Review of "Chatroom" by The Northern Comedy Theatre
“You just need to know someone’s listening. That’s enough, isn’t it?”
Irish playwright Enda Walsh’s chilling dark comedy ‘Chatroom’ finds its way to a digital adaptation presented by the Northern Comedy Theatre. Originally written in 2005, Chatroom delves into the lives of a group of bored and restless teenagers – William, Jack, Eva, Emily and Laura – who occupy the dark corners of the internet in anonymous chat rooms, swapping stories about dysfunctional families, discussing obscure pop culture and even attempting to solve the troubles that plague them, together. However, the light-hearted banter and the occasional jibes take a dark turn when a new member named Jim joins the chat and shares his thoughts about his struggles with depression, anxiety and suicide. As relevant as the day it was first staged, Chatroom is a powerful depiction of the growing isolation and alienation amongst young people, and how social media technology may be accelerating this even further.
Northern Comedy Theatre’s digital adaptation reimagines the script onto the virtual platform of Zoom, an effortless transition given the story’s original premise. Featuring an ensemble cast of Tom Hardie, Scott Levi, Caitlin Hamilton, India Gibbins, Ben Knowles and Gabrielle Richardson, the performance keeps you hooked you from the opening scene itself. The creative team makes good use of the ‘talking heads’ visual aesthetic with the faces of the performers illuminated by the brightness of their screens rather than by (other) artificial lighting. It succeeds in communicating the ‘mindless scrolling’ phenomenon many of us struggle with – being tucked away in our bed with the lights off and the faint, tactile dim of changing colours being thrown back on our face – highlighting the feelings of anxiety, insecurity and insomnia that draws our six teenagers to the internet in the first place. Needless to say, this also emphasizes the overtly sinister tones of the online conversation – where some of the teens encourage Jim to follow through on his plan of suicide just for the kick of it.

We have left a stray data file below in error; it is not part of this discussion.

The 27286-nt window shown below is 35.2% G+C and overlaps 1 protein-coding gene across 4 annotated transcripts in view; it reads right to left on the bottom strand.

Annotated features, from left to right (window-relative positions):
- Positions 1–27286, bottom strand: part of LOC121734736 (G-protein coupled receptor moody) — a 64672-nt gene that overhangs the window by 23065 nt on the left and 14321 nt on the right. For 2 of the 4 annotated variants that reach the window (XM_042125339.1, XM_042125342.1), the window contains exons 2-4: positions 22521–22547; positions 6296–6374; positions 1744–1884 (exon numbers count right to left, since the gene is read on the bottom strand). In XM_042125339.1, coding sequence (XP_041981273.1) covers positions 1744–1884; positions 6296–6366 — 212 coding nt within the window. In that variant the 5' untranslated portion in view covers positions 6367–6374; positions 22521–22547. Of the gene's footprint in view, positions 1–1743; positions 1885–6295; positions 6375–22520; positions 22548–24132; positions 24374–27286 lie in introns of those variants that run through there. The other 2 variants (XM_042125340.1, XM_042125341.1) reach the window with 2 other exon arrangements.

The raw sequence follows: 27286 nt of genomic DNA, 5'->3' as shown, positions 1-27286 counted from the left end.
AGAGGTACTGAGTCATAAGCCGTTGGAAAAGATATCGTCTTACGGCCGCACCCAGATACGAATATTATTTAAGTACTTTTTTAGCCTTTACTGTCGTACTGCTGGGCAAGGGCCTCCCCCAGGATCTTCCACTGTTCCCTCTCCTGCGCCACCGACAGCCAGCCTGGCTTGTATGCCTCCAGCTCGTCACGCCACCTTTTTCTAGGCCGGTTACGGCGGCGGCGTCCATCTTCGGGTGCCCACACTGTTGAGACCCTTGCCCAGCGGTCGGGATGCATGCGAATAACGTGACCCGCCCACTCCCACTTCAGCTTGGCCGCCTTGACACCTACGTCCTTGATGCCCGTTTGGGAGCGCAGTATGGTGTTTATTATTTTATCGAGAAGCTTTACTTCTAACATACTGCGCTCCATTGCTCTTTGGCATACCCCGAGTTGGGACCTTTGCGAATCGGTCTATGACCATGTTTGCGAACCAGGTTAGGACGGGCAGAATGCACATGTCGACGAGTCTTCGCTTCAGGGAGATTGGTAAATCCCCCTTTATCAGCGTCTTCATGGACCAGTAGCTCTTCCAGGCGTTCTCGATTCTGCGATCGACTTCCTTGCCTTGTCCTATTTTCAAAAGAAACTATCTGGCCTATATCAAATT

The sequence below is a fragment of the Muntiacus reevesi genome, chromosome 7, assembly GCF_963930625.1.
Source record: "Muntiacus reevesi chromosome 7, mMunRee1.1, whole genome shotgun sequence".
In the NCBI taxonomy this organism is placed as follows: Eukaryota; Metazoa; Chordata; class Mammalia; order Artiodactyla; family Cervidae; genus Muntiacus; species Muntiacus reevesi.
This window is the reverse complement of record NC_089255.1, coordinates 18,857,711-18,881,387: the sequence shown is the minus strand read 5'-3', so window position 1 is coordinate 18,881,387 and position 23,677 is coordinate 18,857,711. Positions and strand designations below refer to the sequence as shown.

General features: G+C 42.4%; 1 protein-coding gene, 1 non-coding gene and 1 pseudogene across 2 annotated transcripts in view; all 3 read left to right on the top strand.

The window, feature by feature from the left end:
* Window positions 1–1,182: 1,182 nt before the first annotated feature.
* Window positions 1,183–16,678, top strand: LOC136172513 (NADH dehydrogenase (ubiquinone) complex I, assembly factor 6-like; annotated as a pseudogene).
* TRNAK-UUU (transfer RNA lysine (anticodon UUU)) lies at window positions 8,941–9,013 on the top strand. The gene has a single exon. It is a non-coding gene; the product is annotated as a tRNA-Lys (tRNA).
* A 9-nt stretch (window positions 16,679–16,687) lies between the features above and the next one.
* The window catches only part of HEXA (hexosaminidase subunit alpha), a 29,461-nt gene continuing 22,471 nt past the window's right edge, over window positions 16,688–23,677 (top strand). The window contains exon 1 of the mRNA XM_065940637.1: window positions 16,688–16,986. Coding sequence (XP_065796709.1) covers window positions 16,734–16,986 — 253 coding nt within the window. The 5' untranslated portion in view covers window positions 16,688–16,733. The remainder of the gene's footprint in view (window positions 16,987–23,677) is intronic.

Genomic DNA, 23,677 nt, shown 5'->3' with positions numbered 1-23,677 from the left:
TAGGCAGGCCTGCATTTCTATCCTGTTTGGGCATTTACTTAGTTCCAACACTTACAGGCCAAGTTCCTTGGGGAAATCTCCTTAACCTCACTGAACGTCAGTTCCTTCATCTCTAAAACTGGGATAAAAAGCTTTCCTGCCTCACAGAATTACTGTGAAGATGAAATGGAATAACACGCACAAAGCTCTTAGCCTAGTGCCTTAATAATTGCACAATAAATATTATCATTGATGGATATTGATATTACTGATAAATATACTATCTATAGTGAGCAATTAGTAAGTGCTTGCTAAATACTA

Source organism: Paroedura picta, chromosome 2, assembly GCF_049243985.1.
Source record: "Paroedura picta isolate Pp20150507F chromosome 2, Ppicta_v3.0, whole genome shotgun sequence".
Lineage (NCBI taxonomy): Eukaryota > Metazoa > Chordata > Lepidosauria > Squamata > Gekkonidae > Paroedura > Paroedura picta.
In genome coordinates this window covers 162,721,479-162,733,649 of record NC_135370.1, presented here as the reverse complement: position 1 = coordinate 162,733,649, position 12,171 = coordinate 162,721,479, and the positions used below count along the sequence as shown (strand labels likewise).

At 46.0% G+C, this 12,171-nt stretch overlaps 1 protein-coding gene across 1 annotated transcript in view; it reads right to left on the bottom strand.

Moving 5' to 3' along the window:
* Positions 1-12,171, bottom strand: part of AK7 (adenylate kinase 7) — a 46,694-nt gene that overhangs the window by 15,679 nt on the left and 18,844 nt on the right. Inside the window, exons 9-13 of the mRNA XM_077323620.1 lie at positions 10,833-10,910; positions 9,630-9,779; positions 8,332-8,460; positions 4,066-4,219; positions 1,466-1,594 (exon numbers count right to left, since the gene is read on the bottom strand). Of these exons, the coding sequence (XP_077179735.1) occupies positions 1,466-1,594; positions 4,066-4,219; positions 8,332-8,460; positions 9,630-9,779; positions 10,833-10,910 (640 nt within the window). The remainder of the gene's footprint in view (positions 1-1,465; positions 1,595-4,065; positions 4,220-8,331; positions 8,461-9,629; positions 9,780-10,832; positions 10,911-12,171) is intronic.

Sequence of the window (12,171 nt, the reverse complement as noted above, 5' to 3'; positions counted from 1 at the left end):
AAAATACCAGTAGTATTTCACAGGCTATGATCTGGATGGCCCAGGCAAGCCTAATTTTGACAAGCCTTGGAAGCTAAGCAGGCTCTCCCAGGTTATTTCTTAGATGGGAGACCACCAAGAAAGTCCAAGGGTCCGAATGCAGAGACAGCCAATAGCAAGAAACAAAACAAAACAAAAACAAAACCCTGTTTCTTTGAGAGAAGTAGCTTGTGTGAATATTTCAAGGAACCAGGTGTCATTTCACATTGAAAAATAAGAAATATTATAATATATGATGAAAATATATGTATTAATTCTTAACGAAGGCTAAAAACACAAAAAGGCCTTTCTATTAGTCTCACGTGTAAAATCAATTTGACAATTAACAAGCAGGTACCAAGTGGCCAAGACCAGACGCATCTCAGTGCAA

Each of the performers is nuanced yet precise with their lines, using their proximity with the Zoom frame to effectively position themselves in relation to their ‘stakes’ in a particular scene. A special mention goes to Hardie, playing the role of William, who is particularly effective in balancing the character’s menacing undertones with their inner insecurity of trying to be the alpha male in the (virtual) room.
Directed by Shaun Chambers, the composition of this digital Chatroom is straightforward and linear that combines the sharp, witty dialogue with simple movements that relies on performers interacting with their physical spaces. What also stands out is the clever use of silence and shared gazes between the performers, allowing them to establish their characters’ purpose with their physicality as much as with their dialogue. Talking about the choice of the text, Chamber adds “Enda Walsh’s Chatroom is a great vehicle for young actors. Yes, it may deal with some gritty issues, but we feel that comedy usually comes from a very serious place” and emphasises the growing mental health implications of the pandemic on young people, especially those working in the creative arts whose employment opportunities have been severely affected whilst theatres have continued to remain shut in light of the government’s wavering guidelines.
To summarize, Northern Comedy Theatre’s Chatroom is a chilling reminder of all that can go wrong on social media and how easy it is for our lives to get intertwined with that of a stranger on the internet, even if we didn’t intend for it to happen. An honest and an unconvoluted adaptation of the original stage play, this is one experience that stays with you for a while after.
Tune in to Northern Comedy Theatre’s Chatroom at the link here: https://northerncomedytheatre.com/chatroom-1
Reviewer: Gaurav Singh Nijjer
Reviewed: 13th March 2021
North West End UK Rating: ★★★★